OSS/3D[edit]

OSS/3D is a plugin for music players, which acts as an audio postprocessing engine. Supported players include Winamp, Windows Media Player (9 or later), musicmatch, Sonique, Foobar2000, JetAudio, XMMS. It is ported to Windows and Linux platforms. Unlike the OSS, it is shareware.

4Front OSS3D was later renamed to Joesoft Hear.[10]

OSS in relation to ALSA[edit]

In the Linux kernel, there have historically been two uniform sound APIs used. One is OSS; the other is ALSA (Advanced Linux Sound Architecture). ALSA is available for Linux only, and as there is only one implementation of the ALSA interface, ALSA refers equally to that implementation and to the interface itself.

OSS was the only audio API in Linux up through the 2.4 series of official (kernel.org) Linux kernels. ALSA was added starting with 2.5, and in those versions, Linux kernel authors marked OSS as deprecated. 4Front continued to develop OSS outside of the Linux kernel.

ALSA provides an optional OSS emulation mode that appears to programs as if it were OSS. Similarly, there was an ALSA emulation mode in the Linux implementation of OSS.

OSS both as API and as software has been criticized by some developers, such as Paul Davis and Lennart Poettering.[11][12] Often heard arguments against OSS are: the API is practically impossible to virtualize, it lacks support for modern audio features such as timer-based scheduling or proper surround sound support, inability of its developers to work with the Linux kernel community, lack of integration with modern kernel features such as the device model, too low-level interface, as well as general rejection of its design with moving a lot of signal processing code into the kernel.[citation needed] Most of these criticisms were either specific to the Linux implementation and not to the OSS API itself, or have been addressed in OSS version 4.[citation needed]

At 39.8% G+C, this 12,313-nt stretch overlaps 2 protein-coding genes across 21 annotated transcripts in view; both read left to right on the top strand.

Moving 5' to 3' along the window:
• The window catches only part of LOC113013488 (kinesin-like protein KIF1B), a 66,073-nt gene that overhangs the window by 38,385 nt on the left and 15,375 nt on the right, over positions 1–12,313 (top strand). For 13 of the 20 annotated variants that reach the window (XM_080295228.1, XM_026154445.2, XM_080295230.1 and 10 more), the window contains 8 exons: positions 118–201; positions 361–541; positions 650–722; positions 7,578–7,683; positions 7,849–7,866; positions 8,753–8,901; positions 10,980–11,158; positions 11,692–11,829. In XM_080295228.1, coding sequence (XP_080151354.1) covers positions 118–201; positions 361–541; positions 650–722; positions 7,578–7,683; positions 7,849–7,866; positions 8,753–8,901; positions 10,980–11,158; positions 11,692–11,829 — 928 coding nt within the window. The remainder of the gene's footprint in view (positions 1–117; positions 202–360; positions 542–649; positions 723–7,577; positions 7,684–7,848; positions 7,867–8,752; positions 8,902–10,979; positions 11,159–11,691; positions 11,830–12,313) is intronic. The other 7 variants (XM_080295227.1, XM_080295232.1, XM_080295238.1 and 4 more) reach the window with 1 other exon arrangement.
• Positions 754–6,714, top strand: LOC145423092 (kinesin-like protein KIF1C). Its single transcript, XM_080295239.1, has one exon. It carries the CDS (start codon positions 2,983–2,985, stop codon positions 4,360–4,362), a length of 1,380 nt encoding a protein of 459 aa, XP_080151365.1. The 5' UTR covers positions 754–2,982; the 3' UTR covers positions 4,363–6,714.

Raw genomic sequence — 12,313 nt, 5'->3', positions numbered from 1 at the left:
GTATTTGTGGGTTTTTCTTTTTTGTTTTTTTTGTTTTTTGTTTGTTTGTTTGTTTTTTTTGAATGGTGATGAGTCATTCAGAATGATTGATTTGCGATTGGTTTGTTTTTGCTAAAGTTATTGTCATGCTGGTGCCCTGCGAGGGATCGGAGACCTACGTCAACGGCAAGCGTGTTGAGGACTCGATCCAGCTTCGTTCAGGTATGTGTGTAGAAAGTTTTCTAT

On the other hand, some claim that OSS is better documented than ALSA and its API is simpler and easier to use,[13] and suggest OSS provides better sound quality.[4]

See also[edit]

References[edit]

  1. ^ OSS v4.2 build 2009, retrieved 2014-02-23 
  2. ^ a b 4Front technologies releases the source code for open sound system, Linux PR, retrieved 2012-01-08 
  3. ^ Ubuntu Documentation: OpenSound, ubuntu.com, retrieved 2012-01-08 
  4. ^ a b OSS4 re-enabling instructions for Ubuntu
  5. ^ 4Front Technologies releases OSS for FreeBSD under the BSD license, opensound.com, retrieved 2012-01-08 
  6. ^ sound, Freebsd.org, 2009-07-13, retrieved 2012-01-08 
  7. ^ ossaudio(3) - NetBSD Manual Pages, Netbsd.gw.com, 2009-02-03, retrieved 2012-01-08 
  8. ^ OSSAUDIO(3), OpenBSD, 2008-06-26, retrieved 2012-06-26 
  9. ^ Hannu's Blog » Boomer, 4front-tech.com, retrieved 2012-01-08 
  10. ^ · Obsolete product reference, Yohng.com, retrieved 2012-01-08 
  11. ^ http://equalarea.com/paul/alsa-audio.html
  12. ^ http://lwn.net/Articles/450299/
  13. ^ "The Sorry State of Sound in Linux". 

External links[edit]